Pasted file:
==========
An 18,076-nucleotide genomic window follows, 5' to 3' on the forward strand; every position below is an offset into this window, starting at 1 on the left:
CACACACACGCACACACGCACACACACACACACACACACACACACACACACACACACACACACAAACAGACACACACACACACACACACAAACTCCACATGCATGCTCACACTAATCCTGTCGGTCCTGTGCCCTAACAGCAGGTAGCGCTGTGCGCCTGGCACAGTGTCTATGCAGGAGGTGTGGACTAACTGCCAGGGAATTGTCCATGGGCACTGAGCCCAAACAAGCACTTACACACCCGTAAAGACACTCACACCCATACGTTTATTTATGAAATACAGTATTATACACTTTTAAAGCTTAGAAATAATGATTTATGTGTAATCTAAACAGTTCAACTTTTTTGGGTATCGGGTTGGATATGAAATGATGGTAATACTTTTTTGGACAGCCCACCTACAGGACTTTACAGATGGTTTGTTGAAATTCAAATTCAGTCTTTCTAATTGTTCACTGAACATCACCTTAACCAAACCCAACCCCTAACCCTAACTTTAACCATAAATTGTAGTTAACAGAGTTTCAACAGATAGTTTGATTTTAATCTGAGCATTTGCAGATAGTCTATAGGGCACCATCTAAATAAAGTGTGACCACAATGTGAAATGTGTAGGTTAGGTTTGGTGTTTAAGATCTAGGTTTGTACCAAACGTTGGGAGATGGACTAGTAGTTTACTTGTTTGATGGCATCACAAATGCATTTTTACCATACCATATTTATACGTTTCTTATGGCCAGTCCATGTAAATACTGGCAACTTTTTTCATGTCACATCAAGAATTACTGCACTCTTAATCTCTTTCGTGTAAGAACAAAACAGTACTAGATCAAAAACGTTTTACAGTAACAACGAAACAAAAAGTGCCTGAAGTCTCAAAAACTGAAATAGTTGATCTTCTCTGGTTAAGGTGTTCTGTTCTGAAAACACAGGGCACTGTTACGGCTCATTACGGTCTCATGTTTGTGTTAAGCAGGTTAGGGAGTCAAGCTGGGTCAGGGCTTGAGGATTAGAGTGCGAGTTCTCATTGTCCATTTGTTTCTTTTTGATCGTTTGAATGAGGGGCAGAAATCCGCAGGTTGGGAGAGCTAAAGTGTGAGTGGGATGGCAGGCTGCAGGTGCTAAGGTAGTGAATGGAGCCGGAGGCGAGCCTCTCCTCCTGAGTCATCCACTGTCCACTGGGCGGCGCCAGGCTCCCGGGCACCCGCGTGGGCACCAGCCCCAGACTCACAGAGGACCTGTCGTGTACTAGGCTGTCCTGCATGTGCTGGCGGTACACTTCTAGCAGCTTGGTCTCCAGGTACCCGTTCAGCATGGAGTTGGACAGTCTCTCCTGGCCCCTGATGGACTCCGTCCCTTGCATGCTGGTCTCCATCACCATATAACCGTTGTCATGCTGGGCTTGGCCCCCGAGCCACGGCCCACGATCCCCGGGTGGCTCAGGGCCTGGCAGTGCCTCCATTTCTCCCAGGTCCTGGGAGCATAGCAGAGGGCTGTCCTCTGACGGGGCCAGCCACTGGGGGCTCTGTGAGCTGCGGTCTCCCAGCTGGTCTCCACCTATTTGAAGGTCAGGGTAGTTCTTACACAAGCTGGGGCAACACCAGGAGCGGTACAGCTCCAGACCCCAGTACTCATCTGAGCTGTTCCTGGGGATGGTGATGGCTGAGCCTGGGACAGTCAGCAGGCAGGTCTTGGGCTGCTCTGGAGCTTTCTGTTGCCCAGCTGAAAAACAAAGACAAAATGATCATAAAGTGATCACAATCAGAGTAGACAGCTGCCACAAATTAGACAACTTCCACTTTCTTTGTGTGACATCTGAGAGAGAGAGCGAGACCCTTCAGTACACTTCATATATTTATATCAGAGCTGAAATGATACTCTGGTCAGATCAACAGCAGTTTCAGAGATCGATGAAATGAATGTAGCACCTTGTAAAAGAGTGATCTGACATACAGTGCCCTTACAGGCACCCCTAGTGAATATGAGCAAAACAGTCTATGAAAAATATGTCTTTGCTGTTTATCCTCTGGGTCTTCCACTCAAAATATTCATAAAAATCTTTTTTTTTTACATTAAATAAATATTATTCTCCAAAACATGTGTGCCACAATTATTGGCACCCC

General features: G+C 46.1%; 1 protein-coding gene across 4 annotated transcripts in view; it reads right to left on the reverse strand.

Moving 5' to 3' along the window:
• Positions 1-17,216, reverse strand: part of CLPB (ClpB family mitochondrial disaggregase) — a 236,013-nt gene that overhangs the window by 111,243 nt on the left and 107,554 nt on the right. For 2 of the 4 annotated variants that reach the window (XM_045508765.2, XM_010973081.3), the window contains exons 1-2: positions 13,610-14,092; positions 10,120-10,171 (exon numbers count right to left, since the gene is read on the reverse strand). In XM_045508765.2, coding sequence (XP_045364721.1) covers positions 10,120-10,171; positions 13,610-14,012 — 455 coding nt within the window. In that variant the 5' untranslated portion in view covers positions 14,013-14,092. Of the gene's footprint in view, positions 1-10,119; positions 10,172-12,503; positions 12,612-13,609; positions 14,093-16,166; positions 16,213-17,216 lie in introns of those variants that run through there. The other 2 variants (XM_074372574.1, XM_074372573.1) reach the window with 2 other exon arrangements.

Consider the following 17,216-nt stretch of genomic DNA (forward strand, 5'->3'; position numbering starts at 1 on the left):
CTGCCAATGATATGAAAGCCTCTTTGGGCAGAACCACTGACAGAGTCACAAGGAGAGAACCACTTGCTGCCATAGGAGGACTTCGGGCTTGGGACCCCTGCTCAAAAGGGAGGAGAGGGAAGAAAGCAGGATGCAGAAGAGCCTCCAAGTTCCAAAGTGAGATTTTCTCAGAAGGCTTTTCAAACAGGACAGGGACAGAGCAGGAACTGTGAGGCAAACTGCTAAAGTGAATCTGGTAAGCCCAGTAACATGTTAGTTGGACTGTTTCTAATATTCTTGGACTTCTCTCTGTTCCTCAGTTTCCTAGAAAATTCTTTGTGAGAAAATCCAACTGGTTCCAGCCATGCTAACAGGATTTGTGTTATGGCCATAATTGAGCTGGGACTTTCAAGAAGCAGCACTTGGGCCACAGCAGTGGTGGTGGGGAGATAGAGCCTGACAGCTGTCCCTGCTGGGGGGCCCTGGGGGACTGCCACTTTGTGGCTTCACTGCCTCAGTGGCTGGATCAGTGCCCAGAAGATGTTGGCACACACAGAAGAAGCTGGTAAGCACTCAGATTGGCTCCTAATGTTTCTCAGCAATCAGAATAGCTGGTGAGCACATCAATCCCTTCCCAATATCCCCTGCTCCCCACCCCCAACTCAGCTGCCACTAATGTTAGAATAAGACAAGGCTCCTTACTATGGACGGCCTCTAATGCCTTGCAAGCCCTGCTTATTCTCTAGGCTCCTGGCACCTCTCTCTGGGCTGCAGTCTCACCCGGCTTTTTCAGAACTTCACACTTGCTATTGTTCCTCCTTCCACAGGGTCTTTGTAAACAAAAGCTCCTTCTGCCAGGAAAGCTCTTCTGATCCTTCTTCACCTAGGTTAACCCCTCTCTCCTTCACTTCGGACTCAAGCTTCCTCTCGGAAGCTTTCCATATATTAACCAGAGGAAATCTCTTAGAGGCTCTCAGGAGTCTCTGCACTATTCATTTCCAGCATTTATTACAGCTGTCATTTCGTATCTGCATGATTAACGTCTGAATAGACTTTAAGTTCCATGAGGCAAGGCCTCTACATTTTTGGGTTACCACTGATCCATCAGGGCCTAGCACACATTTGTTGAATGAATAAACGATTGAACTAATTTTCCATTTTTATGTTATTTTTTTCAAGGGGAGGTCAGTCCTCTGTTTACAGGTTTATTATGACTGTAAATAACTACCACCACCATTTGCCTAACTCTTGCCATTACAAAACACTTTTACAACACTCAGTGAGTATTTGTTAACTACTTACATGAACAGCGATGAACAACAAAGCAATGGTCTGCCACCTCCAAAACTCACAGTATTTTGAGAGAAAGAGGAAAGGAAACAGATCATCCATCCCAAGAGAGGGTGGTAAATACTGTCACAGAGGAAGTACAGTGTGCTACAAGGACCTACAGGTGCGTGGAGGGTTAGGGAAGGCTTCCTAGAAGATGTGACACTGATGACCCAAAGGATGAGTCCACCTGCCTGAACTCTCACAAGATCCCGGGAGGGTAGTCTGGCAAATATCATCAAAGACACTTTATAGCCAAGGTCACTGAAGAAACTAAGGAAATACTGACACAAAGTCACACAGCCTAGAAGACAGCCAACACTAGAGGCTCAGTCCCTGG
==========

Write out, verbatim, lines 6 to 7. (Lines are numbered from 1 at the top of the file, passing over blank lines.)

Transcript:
Consider the following 17,216-nt stretch of genomic DNA (forward strand, 5'->3'; position numbering starts at 1 on the left):
CTGCCAATGATATGAAAGCCTCTTTGGGCAGAACCACTGACAGAGTCACAAGGAGAGAACCACTTGCTGCCATAGGAGGACTTCGGGCTTGGGACCCCTGCTCAAAAGGGAGGAGAGGGAAGAAAGCAGGATGCAGAAGAGCCTCCAAGTTCCAAAGTGAGATTTTCTCAGAAGGCTTTTCAAACAGGACAGGGACAGAGCAGGAACTGTGAGGCAAACTGCTAAAGTGAATCTGGTAAGCCCAGTAACATGTTAGTTGGACTGTTTCTAATATTCTTGGACTTCTCTCTGTTCCTCAGTTTCCTAGAAAATTCTTTGTGAGAAAATCCAACTGGTTCCAGCCATGCTAACAGGATTTGTGTTATGGCCATAATTGAGCTGGGACTTTCAAGAAGCAGCACTTGGGCCACAGCAGTGGTGGTGGGGAGATAGAGCCTGACAGCTGTCCCTGCTGGGGGGCCCTGGGGGACTGCCACTTTGTGGCTTCACTGCCTCAGTGGCTGGATCAGTGCCCAGAAGATGTTGGCACACACAGAAGAAGCTGGTAAGCACTCAGATTGGCTCCTAATGTTTCTCAGCAATCAGAATAGCTGGTGAGCACATCAATCCCTTCCCAATATCCCCTGCTCCCCACCCCCAACTCAGCTGCCACTAATGTTAGAATAAGACAAGGCTCCTTACTATGGACGGCCTCTAATGCCTTGCAAGCCCTGCTTATTCTCTAGGCTCCTGGCACCTCTCTCTGGGCTGCAGTCTCACCCGGCTTTTTCAGAACTTCACACTTGCTATTGTTCCTCCTTCCACAGGGTCTTTGTAAACAAAAGCTCCTTCTGCCAGGAAAGCTCTTCTGATCCTTCTTCACCTAGGTTAACCCCTCTCTCCTTCACTTCGGACTCAAGCTTCCTCTCGGAAGCTTTCCATATATTAACCAGAGGAAATCTCTTAGAGGCTCTCAGGAGTCTCTGCACTATTCATTTCCAGCATTTATTACAGCTGTCATTTCGTATCTGCATGATTAACGTCTGAATAGACTTTAAGTTCCATGAGGCAAGGCCTCTACATTTTTGGGTTACCACTGATCCATCAGGGCCTAGCACACATTTGTTGAATGAATAAACGATTGAACTAATTTTCCATTTTTATGTTATTTTTTTCAAGGGGAGGTCAGTCCTCTGTTTACAGGTTTATTATGACTGTAAATAACTACCACCACCATTTGCCTAACTCTTGCCATTACAAAACACTTTTACAACACTCAGTGAGTATTTGTTAACTACTTACATGAACAGCGATGAACAACAAAGCAATGGTCTGCCACCTCCAAAACTCACAGTATTTTGAGAGAAAGAGGAAAGGAAACAGATCATCCATCCCAAGAGAGGGTGGTAAATACTGTCACAGAGGAAGTACAGTGTGCTACAAGGACCTACAGGTGCGTGGAGGGTTAGGGAAGGCTTCCTAGAAGATGTGACACTGATGACCCAAAGGATGAGTCCACCTGCCTGAACTCTCACAAGATCCCGGGAGGGTAGTCTGGCAAATATCATCAAAGACACTTTATAGCCAAGGTCACTGAAGAAACTAAGGAAATACTGACACAAAGTCACACAGCCTAGAAGACAGCCAACACTAGAGGCTCAGTCCCTGG